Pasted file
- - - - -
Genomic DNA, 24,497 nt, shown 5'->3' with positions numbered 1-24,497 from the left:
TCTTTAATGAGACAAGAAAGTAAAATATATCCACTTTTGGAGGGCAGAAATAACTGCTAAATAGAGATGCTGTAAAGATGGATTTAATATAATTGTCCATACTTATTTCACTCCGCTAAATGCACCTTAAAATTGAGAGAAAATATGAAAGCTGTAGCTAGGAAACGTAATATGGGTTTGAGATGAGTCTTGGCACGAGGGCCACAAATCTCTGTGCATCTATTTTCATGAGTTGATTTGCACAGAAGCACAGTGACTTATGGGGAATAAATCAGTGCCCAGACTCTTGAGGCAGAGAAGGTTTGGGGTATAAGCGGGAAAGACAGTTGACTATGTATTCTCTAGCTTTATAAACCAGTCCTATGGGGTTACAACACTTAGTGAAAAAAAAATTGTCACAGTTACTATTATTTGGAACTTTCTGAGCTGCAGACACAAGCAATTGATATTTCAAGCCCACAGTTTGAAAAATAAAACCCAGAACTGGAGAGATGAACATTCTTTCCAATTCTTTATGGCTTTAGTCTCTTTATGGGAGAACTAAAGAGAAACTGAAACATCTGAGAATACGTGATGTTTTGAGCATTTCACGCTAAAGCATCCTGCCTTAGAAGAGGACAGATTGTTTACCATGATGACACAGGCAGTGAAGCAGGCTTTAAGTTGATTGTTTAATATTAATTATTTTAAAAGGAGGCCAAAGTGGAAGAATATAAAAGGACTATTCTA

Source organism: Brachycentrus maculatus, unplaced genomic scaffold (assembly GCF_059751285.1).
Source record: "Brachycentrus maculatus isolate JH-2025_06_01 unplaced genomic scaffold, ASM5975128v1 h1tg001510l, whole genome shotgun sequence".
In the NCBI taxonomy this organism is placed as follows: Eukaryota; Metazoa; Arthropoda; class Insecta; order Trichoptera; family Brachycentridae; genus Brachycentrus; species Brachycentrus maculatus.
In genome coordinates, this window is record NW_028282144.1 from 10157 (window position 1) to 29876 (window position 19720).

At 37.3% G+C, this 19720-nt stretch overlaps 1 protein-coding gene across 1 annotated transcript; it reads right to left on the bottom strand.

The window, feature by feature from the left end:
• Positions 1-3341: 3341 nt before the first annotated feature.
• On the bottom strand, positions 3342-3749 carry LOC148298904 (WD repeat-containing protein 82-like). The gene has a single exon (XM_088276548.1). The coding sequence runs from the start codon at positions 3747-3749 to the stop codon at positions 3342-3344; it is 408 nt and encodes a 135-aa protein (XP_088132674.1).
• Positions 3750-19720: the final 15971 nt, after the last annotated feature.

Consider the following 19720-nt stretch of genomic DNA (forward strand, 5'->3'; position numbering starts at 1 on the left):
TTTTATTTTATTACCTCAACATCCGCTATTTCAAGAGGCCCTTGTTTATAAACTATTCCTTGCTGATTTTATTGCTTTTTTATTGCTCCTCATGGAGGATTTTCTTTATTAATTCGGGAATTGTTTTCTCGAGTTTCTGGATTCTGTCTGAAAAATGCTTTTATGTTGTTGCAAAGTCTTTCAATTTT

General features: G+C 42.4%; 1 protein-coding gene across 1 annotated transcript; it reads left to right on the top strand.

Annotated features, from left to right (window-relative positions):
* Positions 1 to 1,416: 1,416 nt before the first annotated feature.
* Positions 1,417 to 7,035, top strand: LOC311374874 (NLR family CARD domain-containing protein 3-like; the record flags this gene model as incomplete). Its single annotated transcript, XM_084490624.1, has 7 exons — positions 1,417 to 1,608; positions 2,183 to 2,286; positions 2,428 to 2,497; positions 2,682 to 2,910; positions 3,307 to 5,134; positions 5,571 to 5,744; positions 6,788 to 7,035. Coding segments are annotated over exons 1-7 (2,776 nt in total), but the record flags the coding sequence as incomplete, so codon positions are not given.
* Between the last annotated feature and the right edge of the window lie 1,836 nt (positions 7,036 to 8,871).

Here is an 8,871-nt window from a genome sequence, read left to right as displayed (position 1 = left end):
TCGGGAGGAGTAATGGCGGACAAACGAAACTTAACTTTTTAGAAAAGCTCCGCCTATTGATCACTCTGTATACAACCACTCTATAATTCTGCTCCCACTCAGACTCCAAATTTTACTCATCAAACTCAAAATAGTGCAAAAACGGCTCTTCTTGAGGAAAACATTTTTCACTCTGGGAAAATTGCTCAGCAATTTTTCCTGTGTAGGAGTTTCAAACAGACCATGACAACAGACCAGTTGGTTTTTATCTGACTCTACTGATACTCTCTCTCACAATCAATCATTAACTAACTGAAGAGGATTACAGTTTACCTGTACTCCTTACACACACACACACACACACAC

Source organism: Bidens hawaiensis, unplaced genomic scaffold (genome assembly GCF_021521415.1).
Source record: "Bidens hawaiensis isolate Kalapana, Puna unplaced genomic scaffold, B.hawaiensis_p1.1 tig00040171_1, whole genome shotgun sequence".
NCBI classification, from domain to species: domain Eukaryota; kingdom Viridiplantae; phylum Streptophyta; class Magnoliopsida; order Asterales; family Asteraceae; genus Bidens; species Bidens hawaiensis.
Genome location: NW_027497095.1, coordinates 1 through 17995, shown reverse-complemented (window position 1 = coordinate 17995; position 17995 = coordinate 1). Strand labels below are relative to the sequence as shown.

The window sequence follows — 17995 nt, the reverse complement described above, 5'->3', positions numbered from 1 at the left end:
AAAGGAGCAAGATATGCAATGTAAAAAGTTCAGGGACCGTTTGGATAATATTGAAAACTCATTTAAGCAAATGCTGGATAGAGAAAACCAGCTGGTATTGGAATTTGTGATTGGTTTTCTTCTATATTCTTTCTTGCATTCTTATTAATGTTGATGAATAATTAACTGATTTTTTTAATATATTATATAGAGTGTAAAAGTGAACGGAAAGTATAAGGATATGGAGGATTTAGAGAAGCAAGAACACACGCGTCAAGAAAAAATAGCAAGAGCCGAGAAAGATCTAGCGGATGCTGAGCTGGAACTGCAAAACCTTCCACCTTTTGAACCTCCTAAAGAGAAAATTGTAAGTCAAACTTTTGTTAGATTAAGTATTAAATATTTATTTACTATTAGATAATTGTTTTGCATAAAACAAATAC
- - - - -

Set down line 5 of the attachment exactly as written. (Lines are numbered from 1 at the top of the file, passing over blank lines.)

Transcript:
In the NCBI taxonomy this organism is placed as follows: Eukaryota; Metazoa; Arthropoda; class Insecta; order Trichoptera; family Brachycentridae; genus Brachycentrus; species Brachycentrus maculatus.